blue_smokey_mtns_for_ksjd_web_header.jpg
Ideas. Stories. Community.
Play Live Radio
Next Up:
0:00
0:00
Available On Air Stations
#GivingNewsDay starts today! Click here to donate

Italy will soon be led by the most far-right government it's had since Mussolini

RACHEL MARTIN, HOST:

Big changes in Italy. Italians have voted in what will be their first-far right government since World War II.

LEILA FADEL, HOST:

Yeah. Yesterday's vote saw Giorgia Meloni's Brothers of Italy emerge as the single largest party. Her coalition of right-wing parties will be able to form the next government. And Meloni is expected to become Italy's first female prime minister. The move comes as the European Union struggles to remain united as Russia's invasion of Ukraine fuels economic turmoil in the continent.

MARTIN: NPR's Joanna Kakissis is following all of this from Rome, and she joins us now.

Good morning, Joanna.

JOANNA KAKISSIS, BYLINE: Good morning, Rachel.

MARTIN: Is this result a surprise in Italy, or had things been leaning in Meloni's direction for a while?

KAKISSIS: Yeah. Things had been leaning her way for quite a while. For weeks now, in public opinion polls, her party had been leading. Her party, the Brothers of Italy - they ran as part of a coalition that includes the hard-right, anti-immigrant party called the League, which is run by former interior minister Matteo Salvini, and Forza Italia, which is run by three-time prime minister, Silvio Berlusconi. But make no mistake; Salvini and Berlusconi - these are fading political figures. Meloni is the big winner now and the new star of Italian politics.

MARTIN: So before we talk about the consequences of that and this far-right party coming into power, just tell us about the woman at the center of this. Who is she?

KAKISSIS: Yeah. Meloni is young. She's 45 years old. And she grew up in this working-class neighborhood in Rome that's actually known for left-wing politics. Yet when Meloni was a teenager, she joined the local youth chapter of a movement founded by supporters of Benito Mussolini after World War II. And she stuck by this ideology for years. But she also had big ambitions. When she took over the brothers of Italy in 2018, it was a minor party. Now it's number one. And she made this happen in part by rehabilitating her own image, transforming from this young firebrand with a scary past into this reasonable everywoman fighting to save Italy's identity.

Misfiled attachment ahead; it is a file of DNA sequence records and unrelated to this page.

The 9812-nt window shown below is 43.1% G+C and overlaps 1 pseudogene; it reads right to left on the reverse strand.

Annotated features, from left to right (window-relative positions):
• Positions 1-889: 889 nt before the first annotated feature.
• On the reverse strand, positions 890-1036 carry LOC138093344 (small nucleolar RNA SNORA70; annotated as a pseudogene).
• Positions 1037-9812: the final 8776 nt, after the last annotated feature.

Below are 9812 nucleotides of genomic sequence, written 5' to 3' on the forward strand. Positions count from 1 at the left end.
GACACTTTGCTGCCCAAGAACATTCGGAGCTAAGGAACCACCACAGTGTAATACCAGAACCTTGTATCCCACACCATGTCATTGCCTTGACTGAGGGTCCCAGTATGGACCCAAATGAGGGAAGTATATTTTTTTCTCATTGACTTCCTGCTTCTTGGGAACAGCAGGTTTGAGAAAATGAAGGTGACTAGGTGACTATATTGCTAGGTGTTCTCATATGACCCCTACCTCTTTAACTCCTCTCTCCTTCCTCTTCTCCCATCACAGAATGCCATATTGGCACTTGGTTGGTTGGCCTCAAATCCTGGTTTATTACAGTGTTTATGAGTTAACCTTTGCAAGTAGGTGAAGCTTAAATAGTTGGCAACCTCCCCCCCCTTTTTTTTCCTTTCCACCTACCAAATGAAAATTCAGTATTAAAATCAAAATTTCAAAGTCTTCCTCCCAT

MARTIN: So she made a...

KAKISSIS: Yeah.

MARTIN: ...Transformation of herself, her political identity, but also her party's, clearly, in some way. Explain how she managed all this.

KAKISSIS: Yeah. So I spoke to this Italian political scientist, Domenico Fracchiolla. He says Meloni is a gifted politician who can read the room and learn from her mistakes. And that's how she campaigned.

DOMENICO FRACCHIOLLA: She was selling herself as a moderate, a defender of the family values, as ardent supporter of Ukraine and also of NATO, and as she likes to say, as a woman, mother and Christian.

KAKISSIS: And we stopped by her old neighborhood, Garbatella, this leftist neighborhood. And I even met voters who just shrugged off Meloni's past.

Here's advertising manager Tiziana Pipistrello.

TIZIANA PIPISTRELLO: (Speaking Italian).

KAKISSIS: She's saying, "Enough with this fascism business already. That's all in the past." You know - but many others, you know - they told me that, you know, they worry Meloni will roll back abortion rights or crack down on immigrants and the LGBT community.

MARTIN: So Italian politics, Joanna, as you know, are such that prime ministers don't necessarily like this that long. Governments can crumble...

KAKISSIS: That's right.

MARTIN: ...Really fast. How is she going to prevent that?

KAKISSIS: So, yeah. So she is going to prevent that by trying to unite the country. And she says that her aim is to bring together Italians. And she alluded to that in her victory speech last night.

(SOUNDBITE OF ARCHIVED RECORDING)

GIORGIA MELONI: (Speaking Italian).

KAKISSIS: And she's got a lot of uniting to do because only 64% of Italians voted on Sunday. And that's the lowest turnout for a general election in nearly 50 years.

MARTIN: NPR's Joanna Kakissis in Rome.

Thank you.

KAKISSIS: You're welcome. Transcript provided by NPR, Copyright NPR.

Rachel Martin is a host of Morning Edition, as well as NPR's morning news podcast Up First.
Joanna Kakissis is a foreign correspondent based in Kyiv, Ukraine, where she reports poignant stories of a conflict that has upended millions of lives, affected global energy and food supplies and pitted NATO against Russia.